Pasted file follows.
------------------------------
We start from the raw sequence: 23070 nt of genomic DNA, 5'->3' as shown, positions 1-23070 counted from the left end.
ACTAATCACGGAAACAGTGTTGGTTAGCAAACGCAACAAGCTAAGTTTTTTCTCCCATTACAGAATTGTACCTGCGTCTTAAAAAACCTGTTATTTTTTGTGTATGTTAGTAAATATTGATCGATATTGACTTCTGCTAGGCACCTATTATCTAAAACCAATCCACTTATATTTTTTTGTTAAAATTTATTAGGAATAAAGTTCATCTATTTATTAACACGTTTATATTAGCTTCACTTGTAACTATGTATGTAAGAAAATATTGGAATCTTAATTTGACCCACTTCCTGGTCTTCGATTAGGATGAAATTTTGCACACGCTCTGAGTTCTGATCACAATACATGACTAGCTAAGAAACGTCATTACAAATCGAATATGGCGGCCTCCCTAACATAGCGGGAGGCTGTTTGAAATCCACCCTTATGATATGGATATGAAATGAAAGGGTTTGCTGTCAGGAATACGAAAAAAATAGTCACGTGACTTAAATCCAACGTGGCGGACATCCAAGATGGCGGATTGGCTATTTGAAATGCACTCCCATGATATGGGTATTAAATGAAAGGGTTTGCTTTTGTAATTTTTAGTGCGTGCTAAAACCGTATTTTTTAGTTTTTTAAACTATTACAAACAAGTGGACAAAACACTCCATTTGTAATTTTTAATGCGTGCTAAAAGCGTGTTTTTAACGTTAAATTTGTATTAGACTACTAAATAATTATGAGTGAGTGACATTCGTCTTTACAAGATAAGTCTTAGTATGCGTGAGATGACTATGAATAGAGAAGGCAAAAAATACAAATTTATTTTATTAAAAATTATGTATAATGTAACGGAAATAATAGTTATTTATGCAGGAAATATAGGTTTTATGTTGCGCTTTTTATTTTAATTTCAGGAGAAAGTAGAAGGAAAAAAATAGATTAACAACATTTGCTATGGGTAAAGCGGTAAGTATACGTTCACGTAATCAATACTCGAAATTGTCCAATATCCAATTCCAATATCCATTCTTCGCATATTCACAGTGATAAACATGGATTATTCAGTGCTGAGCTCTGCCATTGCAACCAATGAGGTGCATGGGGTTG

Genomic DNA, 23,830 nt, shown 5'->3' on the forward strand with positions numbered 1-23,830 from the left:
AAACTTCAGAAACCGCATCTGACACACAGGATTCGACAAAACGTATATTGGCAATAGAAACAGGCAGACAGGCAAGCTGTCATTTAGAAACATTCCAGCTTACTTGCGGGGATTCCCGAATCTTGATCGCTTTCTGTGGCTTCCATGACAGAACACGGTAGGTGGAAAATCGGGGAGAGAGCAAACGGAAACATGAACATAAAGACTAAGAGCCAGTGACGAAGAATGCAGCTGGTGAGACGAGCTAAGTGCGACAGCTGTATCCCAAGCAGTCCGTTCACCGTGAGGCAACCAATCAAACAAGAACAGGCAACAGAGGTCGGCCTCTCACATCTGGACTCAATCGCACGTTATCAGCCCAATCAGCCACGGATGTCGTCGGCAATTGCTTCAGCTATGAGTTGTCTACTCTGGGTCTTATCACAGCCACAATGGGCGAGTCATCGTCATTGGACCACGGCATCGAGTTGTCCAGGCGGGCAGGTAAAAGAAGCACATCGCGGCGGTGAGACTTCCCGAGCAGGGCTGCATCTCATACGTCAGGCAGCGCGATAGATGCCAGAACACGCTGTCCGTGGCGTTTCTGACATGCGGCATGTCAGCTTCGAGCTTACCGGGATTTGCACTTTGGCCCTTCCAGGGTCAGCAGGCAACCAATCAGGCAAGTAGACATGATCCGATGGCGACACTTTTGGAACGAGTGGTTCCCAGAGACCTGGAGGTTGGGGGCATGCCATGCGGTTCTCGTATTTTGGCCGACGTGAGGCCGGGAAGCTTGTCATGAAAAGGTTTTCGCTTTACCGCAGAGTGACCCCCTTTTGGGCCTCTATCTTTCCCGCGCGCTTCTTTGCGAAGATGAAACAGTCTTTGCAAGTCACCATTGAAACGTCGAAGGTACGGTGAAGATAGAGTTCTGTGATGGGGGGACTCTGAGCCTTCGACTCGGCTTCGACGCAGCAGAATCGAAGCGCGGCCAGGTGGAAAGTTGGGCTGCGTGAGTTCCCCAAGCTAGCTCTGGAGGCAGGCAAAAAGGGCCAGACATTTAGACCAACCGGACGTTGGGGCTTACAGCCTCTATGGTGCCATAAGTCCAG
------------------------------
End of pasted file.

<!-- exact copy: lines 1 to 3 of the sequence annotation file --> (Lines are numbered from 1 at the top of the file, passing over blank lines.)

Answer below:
We start from the raw sequence: 23070 nt of genomic DNA, 5'->3' as shown, positions 1-23070 counted from the left end.
ACTAATCACGGAAACAGTGTTGGTTAGCAAACGCAACAAGCTAAGTTTTTTCTCCCATTACAGAATTGTACCTGCGTCTTAAAAAACCTGTTATTTTTTGTGTATGTTAGTAAATATTGATCGATATTGACTTCTGCTAGGCACCTATTATCTAAAACCAATCCACTTATATTTTTTTGTTAAAATTTATTAGGAATAAAGTTCATCTATTTATTAACACGTTTATATTAGCTTCACTTGTAACTATGTATGTAAGAAAATATTGGAATCTTAATTTGACCCACTTCCTGGTCTTCGATTAGGATGAAATTTTGCACACGCTCTGAGTTCTGATCACAATACATGACTAGCTAAGAAACGTCATTACAAATCGAATATGGCGGCCTCCCTAACATAGCGGGAGGCTGTTTGAAATCCACCCTTATGATATGGATATGAAATGAAAGGGTTTGCTGTCAGGAATACGAAAAAAATAGTCACGTGACTTAAATCCAACGTGGCGGACATCCAAGATGGCGGATTGGCTATTTGAAATGCACTCCCATGATATGGGTATTAAATGAAAGGGTTTGCTTTTGTAATTTTTAGTGCGTGCTAAAACCGTATTTTTTAGTTTTTTAAACTATTACAAACAAGTGGACAAAACACTCCATTTGTAATTTTTAATGCGTGCTAAAAGCGTGTTTTTAACGTTAAATTTGTATTAGACTACTAAATAATTATGAGTGAGTGACATTCGTCTTTACAAGATAAGTCTTAGTATGCGTGAGATGACTATGAATAGAGAAGGCAAAAAATACAAATTTATTTTATTAAAAATTATGTATAATGTAACGGAAATAATAGTTATTTATGCAGGAAATATAGGTTTTATGTTGCGCTTTTTATTTTAATTTCAGGAGAAAGTAGAAGGAAAAAAATAGATTAACAACATTTGCTATGGGTAAAGCGGTAAGTATACGTTCACGTAATCAATACTCGAAATTGTCCAATATCCAATTCCAATATCCATTCTTCGCATATTCACAGTGATAAACATGGATTATTCAGTGCTGAGCTCTGCCATTGCAACCAATGAGGTGCATGGGGTTG

Genomic DNA, 23,830 nt, shown 5'->3' on the forward strand with positions numbered 1-23,830 from the left: